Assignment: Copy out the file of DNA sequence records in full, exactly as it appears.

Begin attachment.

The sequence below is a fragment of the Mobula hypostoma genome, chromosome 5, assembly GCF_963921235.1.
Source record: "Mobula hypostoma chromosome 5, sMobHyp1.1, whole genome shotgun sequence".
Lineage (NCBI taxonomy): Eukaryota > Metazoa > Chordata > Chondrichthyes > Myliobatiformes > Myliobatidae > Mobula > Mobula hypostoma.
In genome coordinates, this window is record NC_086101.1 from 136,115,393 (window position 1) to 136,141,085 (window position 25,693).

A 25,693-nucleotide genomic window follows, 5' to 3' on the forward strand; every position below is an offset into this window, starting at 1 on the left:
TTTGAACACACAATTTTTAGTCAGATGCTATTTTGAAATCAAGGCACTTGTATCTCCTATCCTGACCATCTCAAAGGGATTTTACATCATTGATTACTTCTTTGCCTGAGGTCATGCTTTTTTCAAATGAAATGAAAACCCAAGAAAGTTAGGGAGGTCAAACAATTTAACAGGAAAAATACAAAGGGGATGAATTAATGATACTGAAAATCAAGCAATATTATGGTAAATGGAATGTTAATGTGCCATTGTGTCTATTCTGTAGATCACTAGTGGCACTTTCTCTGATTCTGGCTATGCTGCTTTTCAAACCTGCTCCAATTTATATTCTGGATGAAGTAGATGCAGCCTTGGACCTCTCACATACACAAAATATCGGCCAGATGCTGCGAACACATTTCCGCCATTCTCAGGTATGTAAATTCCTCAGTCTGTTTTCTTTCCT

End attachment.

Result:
The sequence below is a fragment of the Mobula hypostoma genome, chromosome 5, assembly GCF_963921235.1.
Source record: "Mobula hypostoma chromosome 5, sMobHyp1.1, whole genome shotgun sequence".
Lineage (NCBI taxonomy): Eukaryota > Metazoa > Chordata > Chondrichthyes > Myliobatiformes > Myliobatidae > Mobula > Mobula hypostoma.
In genome coordinates, this window is record NC_086101.1 from 136,115,393 (window position 1) to 136,141,085 (window position 25,693).

A 25,693-nucleotide genomic window follows, 5' to 3' on the forward strand; every position below is an offset into this window, starting at 1 on the left:
TTTGAACACACAATTTTTAGTCAGATGCTATTTTGAAATCAAGGCACTTGTATCTCCTATCCTGACCATCTCAAAGGGATTTTACATCATTGATTACTTCTTTGCCTGAGGTCATGCTTTTTTCAAATGAAATGAAAACCCAAGAAAGTTAGGGAGGTCAAACAATTTAACAGGAAAAATACAAAGGGGATGAATTAATGATACTGAAAATCAAGCAATATTATGGTAAATGGAATGTTAATGTGCCATTGTGTCTATTCTGTAGATCACTAGTGGCACTTTCTCTGATTCTGGCTATGCTGCTTTTCAAACCTGCTCCAATTTATATTCTGGATGAAGTAGATGCAGCCTTGGACCTCTCACATACACAAAATATCGGCCAGATGCTGCGAACACATTTCCGCCATTCTCAGGTATGTAAATTCCTCAGTCTGTTTTCTTTCCT